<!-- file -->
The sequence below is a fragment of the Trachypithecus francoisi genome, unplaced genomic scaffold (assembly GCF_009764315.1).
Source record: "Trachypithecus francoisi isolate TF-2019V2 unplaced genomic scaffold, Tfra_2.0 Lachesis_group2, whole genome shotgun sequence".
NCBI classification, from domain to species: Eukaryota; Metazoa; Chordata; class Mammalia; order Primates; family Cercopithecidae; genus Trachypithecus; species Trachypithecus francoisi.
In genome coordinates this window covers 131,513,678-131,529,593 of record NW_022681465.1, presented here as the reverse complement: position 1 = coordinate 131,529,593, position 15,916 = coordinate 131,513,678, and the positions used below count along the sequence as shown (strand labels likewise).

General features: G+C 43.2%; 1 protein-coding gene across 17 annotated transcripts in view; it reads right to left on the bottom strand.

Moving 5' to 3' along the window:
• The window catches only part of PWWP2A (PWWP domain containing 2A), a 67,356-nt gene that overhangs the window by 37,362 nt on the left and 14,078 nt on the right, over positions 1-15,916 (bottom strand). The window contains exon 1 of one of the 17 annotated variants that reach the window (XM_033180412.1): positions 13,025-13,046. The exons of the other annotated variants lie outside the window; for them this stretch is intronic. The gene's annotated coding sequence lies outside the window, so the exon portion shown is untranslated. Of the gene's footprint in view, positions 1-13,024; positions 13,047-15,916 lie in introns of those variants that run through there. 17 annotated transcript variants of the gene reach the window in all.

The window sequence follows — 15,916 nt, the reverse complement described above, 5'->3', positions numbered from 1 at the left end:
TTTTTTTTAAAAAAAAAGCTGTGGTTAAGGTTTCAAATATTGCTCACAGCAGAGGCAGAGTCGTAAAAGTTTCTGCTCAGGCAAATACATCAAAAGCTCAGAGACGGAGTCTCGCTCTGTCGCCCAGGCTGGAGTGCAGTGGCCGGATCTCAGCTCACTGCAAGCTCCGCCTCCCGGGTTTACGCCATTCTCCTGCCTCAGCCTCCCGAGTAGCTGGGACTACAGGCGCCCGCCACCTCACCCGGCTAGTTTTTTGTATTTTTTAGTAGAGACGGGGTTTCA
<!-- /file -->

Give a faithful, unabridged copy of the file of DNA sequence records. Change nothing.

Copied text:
The sequence below is a fragment of the Trachypithecus francoisi genome, unplaced genomic scaffold (assembly GCF_009764315.1).
Source record: "Trachypithecus francoisi isolate TF-2019V2 unplaced genomic scaffold, Tfra_2.0 Lachesis_group2, whole genome shotgun sequence".
NCBI classification, from domain to species: Eukaryota; Metazoa; Chordata; class Mammalia; order Primates; family Cercopithecidae; genus Trachypithecus; species Trachypithecus francoisi.
In genome coordinates this window covers 131,513,678-131,529,593 of record NW_022681465.1, presented here as the reverse complement: position 1 = coordinate 131,529,593, position 15,916 = coordinate 131,513,678, and the positions used below count along the sequence as shown (strand labels likewise).

General features: G+C 43.2%; 1 protein-coding gene across 17 annotated transcripts in view; it reads right to left on the bottom strand.

Moving 5' to 3' along the window:
• The window catches only part of PWWP2A (PWWP domain containing 2A), a 67,356-nt gene that overhangs the window by 37,362 nt on the left and 14,078 nt on the right, over positions 1-15,916 (bottom strand). The window contains exon 1 of one of the 17 annotated variants that reach the window (XM_033180412.1): positions 13,025-13,046. The exons of the other annotated variants lie outside the window; for them this stretch is intronic. The gene's annotated coding sequence lies outside the window, so the exon portion shown is untranslated. Of the gene's footprint in view, positions 1-13,024; positions 13,047-15,916 lie in introns of those variants that run through there. 17 annotated transcript variants of the gene reach the window in all.

The window sequence follows — 15,916 nt, the reverse complement described above, 5'->3', positions numbered from 1 at the left end:
TTTTTTTTAAAAAAAAAGCTGTGGTTAAGGTTTCAAATATTGCTCACAGCAGAGGCAGAGTCGTAAAAGTTTCTGCTCAGGCAAATACATCAAAAGCTCAGAGACGGAGTCTCGCTCTGTCGCCCAGGCTGGAGTGCAGTGGCCGGATCTCAGCTCACTGCAAGCTCCGCCTCCCGGGTTTACGCCATTCTCCTGCCTCAGCCTCCCGAGTAGCTGGGACTACAGGCGCCCGCCACCTCACCCGGCTAGTTTTTTGTATTTTTTAGTAGAGACGGGGTTTCA